Anyway, in the fourth paragraph here, I’ll tell you my point… USB should be fast enough, easily so, to bring each byte in from the cart live, as it’s requested by the emulator. So you wouldn’t need to store a copy in RAM or hard disk. I don’t think that’d be enough to make any legal difference. Which is irrelevant anyway cos Nintendo would steamroller you whether you’re right or wrong. But would certainly be interesting to try. Modern PCs could emulate dozens of SNESs, there’s tons of processing power spare. Wonder if it’d work at full SNES speed? Latency would be the issue. To be strict, the emulator wouldn’t be allowed to cache any ROM data locally, all must be pulled from the cart on demand.

      Kind of mad, really, that you could probably store the whole SNES library on an SD card the size of your fingernail. And emulate it on (certain models of) a wristwatch.

      Mind, you can fit the whole Atari 2600 library on a 3.5″ floppy. Probably.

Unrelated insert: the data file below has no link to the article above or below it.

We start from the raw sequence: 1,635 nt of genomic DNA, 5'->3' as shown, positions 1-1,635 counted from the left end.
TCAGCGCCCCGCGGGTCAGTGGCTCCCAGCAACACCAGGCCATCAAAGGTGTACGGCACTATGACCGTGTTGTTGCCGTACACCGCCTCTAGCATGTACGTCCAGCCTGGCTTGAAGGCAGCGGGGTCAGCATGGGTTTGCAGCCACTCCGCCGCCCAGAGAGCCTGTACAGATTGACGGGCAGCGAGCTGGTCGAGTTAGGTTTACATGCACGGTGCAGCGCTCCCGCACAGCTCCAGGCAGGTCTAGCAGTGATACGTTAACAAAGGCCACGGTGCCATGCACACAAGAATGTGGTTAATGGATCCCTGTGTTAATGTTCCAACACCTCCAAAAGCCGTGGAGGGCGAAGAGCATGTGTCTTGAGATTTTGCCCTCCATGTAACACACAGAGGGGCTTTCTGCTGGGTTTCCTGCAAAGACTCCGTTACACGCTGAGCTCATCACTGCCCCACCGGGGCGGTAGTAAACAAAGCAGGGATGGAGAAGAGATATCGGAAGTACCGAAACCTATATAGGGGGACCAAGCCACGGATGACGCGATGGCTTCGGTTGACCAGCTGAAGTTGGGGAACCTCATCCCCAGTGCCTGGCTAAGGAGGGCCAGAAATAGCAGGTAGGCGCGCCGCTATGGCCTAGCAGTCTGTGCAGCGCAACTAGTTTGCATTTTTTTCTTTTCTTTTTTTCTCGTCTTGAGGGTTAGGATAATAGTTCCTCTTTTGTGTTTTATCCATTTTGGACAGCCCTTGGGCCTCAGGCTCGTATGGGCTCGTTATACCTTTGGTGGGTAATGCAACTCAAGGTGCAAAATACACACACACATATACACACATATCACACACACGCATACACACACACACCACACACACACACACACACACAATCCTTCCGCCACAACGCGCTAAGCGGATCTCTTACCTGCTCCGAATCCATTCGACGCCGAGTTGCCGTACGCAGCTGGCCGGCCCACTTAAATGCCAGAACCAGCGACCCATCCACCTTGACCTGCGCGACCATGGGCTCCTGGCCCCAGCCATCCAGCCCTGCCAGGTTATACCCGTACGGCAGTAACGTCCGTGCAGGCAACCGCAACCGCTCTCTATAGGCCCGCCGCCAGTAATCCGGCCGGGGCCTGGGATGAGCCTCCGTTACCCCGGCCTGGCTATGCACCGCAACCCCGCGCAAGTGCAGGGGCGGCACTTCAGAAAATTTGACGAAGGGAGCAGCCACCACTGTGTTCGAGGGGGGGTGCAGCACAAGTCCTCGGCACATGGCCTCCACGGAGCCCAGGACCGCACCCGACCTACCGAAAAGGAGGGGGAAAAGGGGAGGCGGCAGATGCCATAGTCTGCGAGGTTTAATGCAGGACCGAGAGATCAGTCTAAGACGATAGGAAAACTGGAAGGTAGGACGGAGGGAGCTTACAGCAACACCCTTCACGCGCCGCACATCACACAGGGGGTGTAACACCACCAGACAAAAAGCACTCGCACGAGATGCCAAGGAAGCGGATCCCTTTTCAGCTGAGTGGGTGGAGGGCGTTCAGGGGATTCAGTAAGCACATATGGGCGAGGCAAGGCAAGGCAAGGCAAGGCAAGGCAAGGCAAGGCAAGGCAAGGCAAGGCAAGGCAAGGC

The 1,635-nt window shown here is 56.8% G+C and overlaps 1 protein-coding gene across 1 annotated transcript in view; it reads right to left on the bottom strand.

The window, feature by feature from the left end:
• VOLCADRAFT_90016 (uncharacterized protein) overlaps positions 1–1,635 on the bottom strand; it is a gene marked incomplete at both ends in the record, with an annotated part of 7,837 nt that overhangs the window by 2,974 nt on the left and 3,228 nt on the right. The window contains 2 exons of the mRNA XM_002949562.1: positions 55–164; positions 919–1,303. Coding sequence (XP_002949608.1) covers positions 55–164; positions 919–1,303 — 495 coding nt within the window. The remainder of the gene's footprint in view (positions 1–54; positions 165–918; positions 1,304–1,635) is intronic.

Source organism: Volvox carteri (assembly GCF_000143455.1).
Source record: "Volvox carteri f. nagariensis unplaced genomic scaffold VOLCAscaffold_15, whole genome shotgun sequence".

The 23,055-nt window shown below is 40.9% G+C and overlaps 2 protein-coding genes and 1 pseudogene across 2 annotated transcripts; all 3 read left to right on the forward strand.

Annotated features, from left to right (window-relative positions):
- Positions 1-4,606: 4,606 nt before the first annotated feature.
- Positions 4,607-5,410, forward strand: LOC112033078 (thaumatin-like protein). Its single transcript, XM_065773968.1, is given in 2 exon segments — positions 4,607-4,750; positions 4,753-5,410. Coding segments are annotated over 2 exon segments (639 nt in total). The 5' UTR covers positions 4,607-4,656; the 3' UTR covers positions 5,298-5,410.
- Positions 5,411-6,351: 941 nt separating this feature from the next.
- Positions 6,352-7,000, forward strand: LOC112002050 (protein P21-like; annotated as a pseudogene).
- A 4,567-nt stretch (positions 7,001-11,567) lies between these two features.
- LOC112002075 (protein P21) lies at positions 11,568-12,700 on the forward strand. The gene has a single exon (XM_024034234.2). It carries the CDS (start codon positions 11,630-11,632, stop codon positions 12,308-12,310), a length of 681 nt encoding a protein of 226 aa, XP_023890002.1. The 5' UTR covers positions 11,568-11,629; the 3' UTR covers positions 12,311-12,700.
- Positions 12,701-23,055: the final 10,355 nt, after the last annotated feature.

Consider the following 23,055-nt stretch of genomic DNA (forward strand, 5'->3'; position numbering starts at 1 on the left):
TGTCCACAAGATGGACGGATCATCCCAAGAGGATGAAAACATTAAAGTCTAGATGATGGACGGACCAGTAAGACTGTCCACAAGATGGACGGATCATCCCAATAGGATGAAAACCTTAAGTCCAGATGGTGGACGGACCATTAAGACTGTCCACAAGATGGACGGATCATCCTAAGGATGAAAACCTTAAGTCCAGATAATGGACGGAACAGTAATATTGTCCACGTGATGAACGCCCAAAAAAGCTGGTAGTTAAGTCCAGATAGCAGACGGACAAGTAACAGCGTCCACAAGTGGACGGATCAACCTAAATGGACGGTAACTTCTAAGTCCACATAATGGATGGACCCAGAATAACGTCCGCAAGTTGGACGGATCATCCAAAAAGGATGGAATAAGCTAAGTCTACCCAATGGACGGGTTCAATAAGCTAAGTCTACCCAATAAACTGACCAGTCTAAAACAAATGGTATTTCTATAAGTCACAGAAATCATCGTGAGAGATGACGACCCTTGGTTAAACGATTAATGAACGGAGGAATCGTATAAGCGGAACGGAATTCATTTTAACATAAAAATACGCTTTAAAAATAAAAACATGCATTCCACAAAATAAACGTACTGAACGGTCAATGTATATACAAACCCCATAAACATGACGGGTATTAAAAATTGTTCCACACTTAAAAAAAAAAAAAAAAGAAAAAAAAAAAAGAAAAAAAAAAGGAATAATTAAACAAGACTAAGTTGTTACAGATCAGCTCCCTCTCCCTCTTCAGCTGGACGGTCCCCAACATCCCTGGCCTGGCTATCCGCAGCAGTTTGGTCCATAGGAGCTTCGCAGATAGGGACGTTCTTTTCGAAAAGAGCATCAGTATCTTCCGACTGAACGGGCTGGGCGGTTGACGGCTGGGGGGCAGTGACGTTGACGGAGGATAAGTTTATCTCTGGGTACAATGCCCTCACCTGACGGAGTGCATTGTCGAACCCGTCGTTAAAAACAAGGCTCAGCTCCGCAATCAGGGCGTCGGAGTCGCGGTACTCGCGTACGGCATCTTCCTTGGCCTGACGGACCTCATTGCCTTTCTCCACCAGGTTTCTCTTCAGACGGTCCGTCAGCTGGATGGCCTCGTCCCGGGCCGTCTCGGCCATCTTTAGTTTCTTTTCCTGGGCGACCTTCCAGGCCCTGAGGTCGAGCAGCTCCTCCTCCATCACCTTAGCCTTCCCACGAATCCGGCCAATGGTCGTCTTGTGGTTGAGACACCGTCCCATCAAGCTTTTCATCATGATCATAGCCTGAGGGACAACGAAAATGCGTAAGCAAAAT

5. Not to rain on his parade, but… or
    … I’m also not sure why he needed to reverse engineer the SNES cartridge pinout. Googling “SNES cartridge pinout” provides a TON of information.
    I mean, it’s cool that it all works, don’t get me wrong, but this is hardly the first time these things have been done. I’ve probably seen the same projects half a dozen times on both the cartridge dumper and the SNES to USB adapter.

    1. No “pinout reverse engineering” here, just one of the many innacurate and gratuitous assumptions made by Gerrit Coetzee in the blog entry.
      He was asked about this claim in the comment, no answer… and no erratum either, He seems quite happy with his clickbait that generates so many comments of readers compelled to debunk all the mistakes of his infomercial logorrhea, thus polluting what could have been a more enlightened and interesting discussion.